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Job growth improving.

Rooney 7/19 (Ben Rooney, staff reporter for CNN Money, 7/19/10, “Economists see a modest pickup in hiring”,, LS)

NEW YORK ( -- The outlook for the job market has improved, according to a survey of leading economists released Monday, even as the economic recovery hit a speed bump in the second quarter. In its second-quarter industry survey, the National Association for Business Economics said employers grew payrolls for a second consecutive quarter this year. The percentage of firms increasing staff levels grew to 31% in the quarter, versus only 6% in the same period a year ago. At the same time, the percentage of employers cutting jobs continued to move lower. Looking ahead, the survey showed that 39% of companies expect to add employees over the next six months, the highest level of planned hiring since January 2008. "The labor market continued to improve, with increases in current hiring and a rise in the percentage of firms planning to add workers over the next six months," William Strauss, an economist at the Federal Reserve Bank of Chicago, said in a statement. The jobs outlook is encouraging news for American workers. The U.S. unemployment rate stands at 9.5% as of June. The jobless rate has averaged 9.7% over the first half of the year, and many economists expect it to remain elevated into 2011.

Low – 1NC

Risk of prolonged recession is growing. All fundamentals are weak and similarities to the lost decade are strong.

Isidore 7/15 (Chris Isidore, senior writer for CNN Money, July 15, 2010, “Lost decade: The new threat to the U.S. economy”,, LS)

NEW YORK ( -- The risk of a double-dip recession is getting a lot of attention, but even that grim prediction could prove a little too optimistic. Disappointing job reports, weakness in housing and consumer spending and problems in world financial markets have raised concerns about the U.S. economy stalling out later this year. Now some economists are starting to talk about an even worse fate: a prolonged period of very weak growth, a so-called "lost decade." "The probability of a lost decade is significantly greater than a double dip," said Sung Won Sohn, economics professor at Cal State University Channel Islands. "We don't have too many engines of growth functioning right now -- housing, consumer spending, exports are all sputtering. I have a hard time seeing where we can get 3% economic growth back." A lost decade, or something like it, could feel like a never-ending recession to many Americans, as the economy does not grow fast enough to recoup lost jobs, and investments like homes and stocks continue to lose value. The most famous lost decade occurred in Japan in the 1990s. From 1992 through 1999, the Japanese economy grew by less than 1% a year. It has yet to fully recover from the economic weakness and falling prices it suffered during that period. There are a number of similarities between conditions in Japan in the 1990's and the United States today. Japan had a real estate bubble inflate and then burst, resulting in banks choked with bad loans on their balance sheets and a cutback in lending. The Bank of Japan did what it could to spur the economy, including cutting its key interest rate to near 0% and pumping money into the economy through asset purchases, just as the Federal Reserve has done over the last two years. But those steps had limited effectiveness. And Japan suffered through bouts of deflation, in which falling prices caused businesses to cut production and employment, a scenario all too familiar to U.S. workers. Deflation has been relatively rare in U.S. history, with no significant examples since the Great Depression. But with inflation nearly non-existent, some Federal Reserve policymakers said at their June meeting that they were worried about the threat of deflation. Sohn puts the chance of a prolonged period of weak growth as high as 40%, with the chance of a double dip only 20%-25%. "If I had a choice I would much rather have a double dip and be done with it. A lost decade is much more dangerous, economically, socially and politically," said Sohn. The growth produced during U.S. recoveries has been trending lower over the last 40 years or more, according to Lakshman Achuthan, managing director of Economic Cycle Research Institute. He believes underlying changes in the economy will cause that trend to continue. Achuthan said he's worried that with increased volatility, recessions are likely to become more frequent, causing the economy to lose more ground in upcoming recessions than it is able to recover from during growth periods.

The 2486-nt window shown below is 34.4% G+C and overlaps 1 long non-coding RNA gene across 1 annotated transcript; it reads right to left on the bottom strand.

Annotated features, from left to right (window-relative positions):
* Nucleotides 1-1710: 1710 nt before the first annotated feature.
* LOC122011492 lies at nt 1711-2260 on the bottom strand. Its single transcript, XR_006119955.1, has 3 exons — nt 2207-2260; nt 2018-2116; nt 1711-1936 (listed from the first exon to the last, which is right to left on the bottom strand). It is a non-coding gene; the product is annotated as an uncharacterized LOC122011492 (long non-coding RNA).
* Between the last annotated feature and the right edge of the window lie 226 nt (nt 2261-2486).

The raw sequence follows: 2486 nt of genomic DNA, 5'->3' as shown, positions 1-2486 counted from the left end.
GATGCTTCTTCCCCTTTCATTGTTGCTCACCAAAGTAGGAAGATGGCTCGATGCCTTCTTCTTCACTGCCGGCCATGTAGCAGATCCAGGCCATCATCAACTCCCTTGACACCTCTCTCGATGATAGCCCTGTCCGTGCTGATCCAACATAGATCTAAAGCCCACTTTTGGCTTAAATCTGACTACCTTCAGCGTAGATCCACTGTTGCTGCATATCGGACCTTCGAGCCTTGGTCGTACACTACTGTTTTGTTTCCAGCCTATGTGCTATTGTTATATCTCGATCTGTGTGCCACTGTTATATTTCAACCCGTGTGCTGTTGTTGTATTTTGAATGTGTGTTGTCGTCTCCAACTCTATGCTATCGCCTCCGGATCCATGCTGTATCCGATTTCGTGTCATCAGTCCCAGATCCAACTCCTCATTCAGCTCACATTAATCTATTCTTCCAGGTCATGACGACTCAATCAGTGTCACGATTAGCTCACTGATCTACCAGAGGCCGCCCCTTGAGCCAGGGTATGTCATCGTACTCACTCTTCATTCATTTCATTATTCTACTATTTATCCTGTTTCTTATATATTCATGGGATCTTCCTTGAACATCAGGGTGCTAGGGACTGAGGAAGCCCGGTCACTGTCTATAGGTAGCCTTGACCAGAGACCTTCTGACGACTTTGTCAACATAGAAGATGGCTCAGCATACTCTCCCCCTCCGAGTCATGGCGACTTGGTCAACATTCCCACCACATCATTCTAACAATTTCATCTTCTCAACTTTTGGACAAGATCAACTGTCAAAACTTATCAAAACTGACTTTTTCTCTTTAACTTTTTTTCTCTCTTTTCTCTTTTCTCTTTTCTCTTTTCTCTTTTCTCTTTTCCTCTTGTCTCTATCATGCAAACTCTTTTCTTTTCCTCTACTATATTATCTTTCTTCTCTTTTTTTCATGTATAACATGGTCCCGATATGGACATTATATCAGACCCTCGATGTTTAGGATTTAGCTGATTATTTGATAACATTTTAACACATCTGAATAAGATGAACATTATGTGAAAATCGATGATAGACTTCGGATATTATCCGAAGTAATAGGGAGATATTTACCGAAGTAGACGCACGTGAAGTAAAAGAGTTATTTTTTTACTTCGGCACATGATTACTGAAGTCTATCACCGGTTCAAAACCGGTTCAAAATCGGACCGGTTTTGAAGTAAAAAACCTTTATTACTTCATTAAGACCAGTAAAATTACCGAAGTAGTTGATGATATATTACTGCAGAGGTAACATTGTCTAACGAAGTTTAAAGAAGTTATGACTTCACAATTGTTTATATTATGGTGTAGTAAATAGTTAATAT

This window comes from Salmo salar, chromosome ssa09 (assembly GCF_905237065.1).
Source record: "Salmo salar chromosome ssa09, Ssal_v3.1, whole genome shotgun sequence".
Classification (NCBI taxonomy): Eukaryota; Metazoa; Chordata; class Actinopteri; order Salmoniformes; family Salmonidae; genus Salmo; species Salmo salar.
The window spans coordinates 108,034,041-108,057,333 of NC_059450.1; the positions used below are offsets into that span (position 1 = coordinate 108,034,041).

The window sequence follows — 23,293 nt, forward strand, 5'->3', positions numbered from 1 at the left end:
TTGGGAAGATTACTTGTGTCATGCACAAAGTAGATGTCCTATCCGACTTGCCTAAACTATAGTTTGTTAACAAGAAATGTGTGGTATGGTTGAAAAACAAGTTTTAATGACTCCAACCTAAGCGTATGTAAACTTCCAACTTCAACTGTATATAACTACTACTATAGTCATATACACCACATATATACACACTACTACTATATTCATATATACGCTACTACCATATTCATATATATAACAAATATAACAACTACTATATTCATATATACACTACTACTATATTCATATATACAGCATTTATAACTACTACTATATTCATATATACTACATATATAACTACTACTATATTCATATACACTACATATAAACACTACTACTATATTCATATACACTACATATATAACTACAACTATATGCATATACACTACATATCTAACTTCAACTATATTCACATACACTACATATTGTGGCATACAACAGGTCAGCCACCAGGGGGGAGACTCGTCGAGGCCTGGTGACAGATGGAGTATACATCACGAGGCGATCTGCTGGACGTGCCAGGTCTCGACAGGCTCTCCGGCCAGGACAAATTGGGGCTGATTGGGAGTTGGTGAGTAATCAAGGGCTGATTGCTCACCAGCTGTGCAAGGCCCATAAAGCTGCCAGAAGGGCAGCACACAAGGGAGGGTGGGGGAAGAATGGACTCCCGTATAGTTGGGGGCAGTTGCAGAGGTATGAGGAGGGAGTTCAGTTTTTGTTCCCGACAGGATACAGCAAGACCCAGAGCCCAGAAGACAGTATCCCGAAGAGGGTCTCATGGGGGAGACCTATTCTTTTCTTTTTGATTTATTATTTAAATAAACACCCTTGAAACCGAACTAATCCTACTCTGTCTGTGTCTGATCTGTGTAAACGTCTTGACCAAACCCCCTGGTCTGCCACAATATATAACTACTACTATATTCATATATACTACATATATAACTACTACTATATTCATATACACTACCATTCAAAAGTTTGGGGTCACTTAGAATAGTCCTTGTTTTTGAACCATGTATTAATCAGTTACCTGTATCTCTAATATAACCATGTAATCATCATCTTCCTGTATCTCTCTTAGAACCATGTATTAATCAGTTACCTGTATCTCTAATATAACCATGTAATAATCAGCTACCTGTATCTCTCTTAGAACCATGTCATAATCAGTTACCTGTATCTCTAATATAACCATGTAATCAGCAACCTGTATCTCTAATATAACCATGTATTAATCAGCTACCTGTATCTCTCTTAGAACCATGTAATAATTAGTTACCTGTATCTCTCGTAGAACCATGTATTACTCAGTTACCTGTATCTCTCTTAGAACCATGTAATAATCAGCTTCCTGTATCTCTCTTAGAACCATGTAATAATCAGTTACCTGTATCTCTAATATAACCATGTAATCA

Econ Low Extensions

State budget crises are destroying the national economy.

Miller 7/15 (Don Miller, Associate Editor, Money Morning, July 15, 2010, “State Budget Crises Threaten U.S. Economic Recovery”,, LS)

Across the country state budget crises are threatening to undermine the U.S. economic recovery. Some 48 states are emerging from a round of painful budget cuts for their 2010 fiscal budgets, and at least 46 states face shortfalls for the upcoming 2011 fiscal year, which in most states began July 1. The recession has caused the steepest decline in state tax receipts on record - and states will continue to struggle to find the revenue needed to support critical public services for a number of years as a result. Since virtually all states are required to balance their operating budgets each year they cannot maintain services during an economic downturn by running a deficit, as the federal government does. Heading into the recession, states had substantial budget surpluses, generating record reserves. But those have now been depleted. And with federal stimulus funds dwindling, states must address remaining shortfalls with a combination of spending cuts and/or tax increases. Spending Cuts & Tax Increases Not Enough States have slashed spending by $74 billion since 2008, according to the National Association of State Budget Officers. If states continue to cut spending as they have in the current fiscal year without additional federal aid, the national economy stands to lose up to 900,000 public- and private-sector jobs according to the Center on Budget and Policy Priorities (CBPP). In response, states are taking actions to mitigate the extent of the cuts by raising taxes. Since the recession began, more than 30 states have attempted to address budget shortfalls by increasing taxes. But like budget cuts, tax increases remove demand from the economy by reducing the amount of money consumers have to spend. As a result, falling revenues fail to adequately fund spending, leading to massive deficits. States have projected total budget deficits of $127 billion through 2012, according to a report last month by the governors association and the National Association of State Budget Officers. But the CBPP says the numbers could actually be much worse. Counting year-to-date deficits, 48 states still face such shortfalls in their budgets for fiscal year 2010, totaling $200 billion or 30% of state budgets - the largest gaps on record. And states' fiscal problems will continue into the next fiscal year and likely beyond. The numbers suggest that when all is said and done, states will have to deal with total budget shortfalls of some $260 billion for 2011 and 2012. Shortfalls Hit Home The budget shortfalls have led to draconian cuts in expenditures. Cuts enacted in at least 45 states plus the District of Columbia since 2008 have occurred in all major areas of state services, including health care, services to the elderly and disabled, K-12 education, higher education, road and bridge maintenance and other areas. Illinois let $5 billion of bills go unpaid. Washington closed state offices. Minnesota is delaying tax refunds for a second year. All those budget cuts eventually are felt at the local level, where counties and municipalities provide services to local citizens. Local government activities, such as funding police, school buildings, fire departments, parks and social programs, are in the line of fire. Los Angeles furloughed workers with unpaid days off to help close its budget gap, and Detroit has shut schools. A survey by the National League of Cities released in May, showed 70% of cities are cutting payrolls, with some 68% reducing capital projects. "We are where the rubber meets the road," Sam Olivito of the California Contract Cities Association, which represents cities that outsource public services, told the Financial Times. "Local government is the fabric of our nation - it's what keeps everything working properly." The cuts in state-funded services would have been much greater had President Barack Obama's $787 billion stimulus program not provided roughly $140 billion over two and a half years to help states pay for education, health care, public safety, and other key services. Many states including New York and California have urged Congress to extend stimulus spending authorized to combat the recession, including extra Medicaid funding and money to pay public school teachers. But the stimulus program is winding down and states can no longer count on the federal government for more budget bailouts. States expecting Congress to authorize more assistance are "going to be left with a very large hole to fill," Erskine Bowles, co-chairman of the National Commission on Fiscal Responsibility and Reform told Bloomberg. Former Republican Senator Alan Simpson of Wyoming, the panel's other co-chairman, told governors on Tuesday that the depth of the federal government's spending imbalance is "shocking," leaving no funding available for state fixes.